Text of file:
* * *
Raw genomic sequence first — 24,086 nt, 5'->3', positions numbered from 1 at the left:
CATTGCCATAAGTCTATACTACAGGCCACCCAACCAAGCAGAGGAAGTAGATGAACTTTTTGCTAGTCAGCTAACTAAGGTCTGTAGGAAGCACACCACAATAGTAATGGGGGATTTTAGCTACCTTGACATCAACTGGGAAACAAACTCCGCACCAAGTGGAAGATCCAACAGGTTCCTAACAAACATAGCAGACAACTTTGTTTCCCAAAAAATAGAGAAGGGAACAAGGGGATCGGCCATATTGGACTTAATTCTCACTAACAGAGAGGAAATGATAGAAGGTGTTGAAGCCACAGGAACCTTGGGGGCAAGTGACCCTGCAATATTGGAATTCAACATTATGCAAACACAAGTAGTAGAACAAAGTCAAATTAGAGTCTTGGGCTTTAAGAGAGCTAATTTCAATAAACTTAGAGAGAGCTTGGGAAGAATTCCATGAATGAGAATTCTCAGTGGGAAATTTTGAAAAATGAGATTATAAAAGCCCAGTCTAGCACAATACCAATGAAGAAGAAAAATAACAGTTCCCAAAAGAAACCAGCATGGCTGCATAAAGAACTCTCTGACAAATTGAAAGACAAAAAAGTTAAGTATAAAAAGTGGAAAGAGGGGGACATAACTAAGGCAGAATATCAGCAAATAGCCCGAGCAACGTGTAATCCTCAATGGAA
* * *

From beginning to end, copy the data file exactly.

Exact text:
Raw genomic sequence first — 24,086 nt, 5'->3', positions numbered from 1 at the left:
CATTGCCATAAGTCTATACTACAGGCCACCCAACCAAGCAGAGGAAGTAGATGAACTTTTTGCTAGTCAGCTAACTAAGGTCTGTAGGAAGCACACCACAATAGTAATGGGGGATTTTAGCTACCTTGACATCAACTGGGAAACAAACTCCGCACCAAGTGGAAGATCCAACAGGTTCCTAACAAACATAGCAGACAACTTTGTTTCCCAAAAAATAGAGAAGGGAACAAGGGGATCGGCCATATTGGACTTAATTCTCACTAACAGAGAGGAAATGATAGAAGGTGTTGAAGCCACAGGAACCTTGGGGGCAAGTGACCCTGCAATATTGGAATTCAACATTATGCAAACACAAGTAGTAGAACAAAGTCAAATTAGAGTCTTGGGCTTTAAGAGAGCTAATTTCAATAAACTTAGAGAGAGCTTGGGAAGAATTCCATGAATGAGAATTCTCAGTGGGAAATTTTGAAAAATGAGATTATAAAAGCCCAGTCTAGCACAATACCAATGAAGAAGAAAAATAACAGTTCCCAAAAGAAACCAGCATGGCTGCATAAAGAACTCTCTGACAAATTGAAAGACAAAAAAGTTAAGTATAAAAAGTGGAAAGAGGGGGACATAACTAAGGCAGAATATCAGCAAATAGCCCGAGCAACGTGTAATCCTCAATGGAA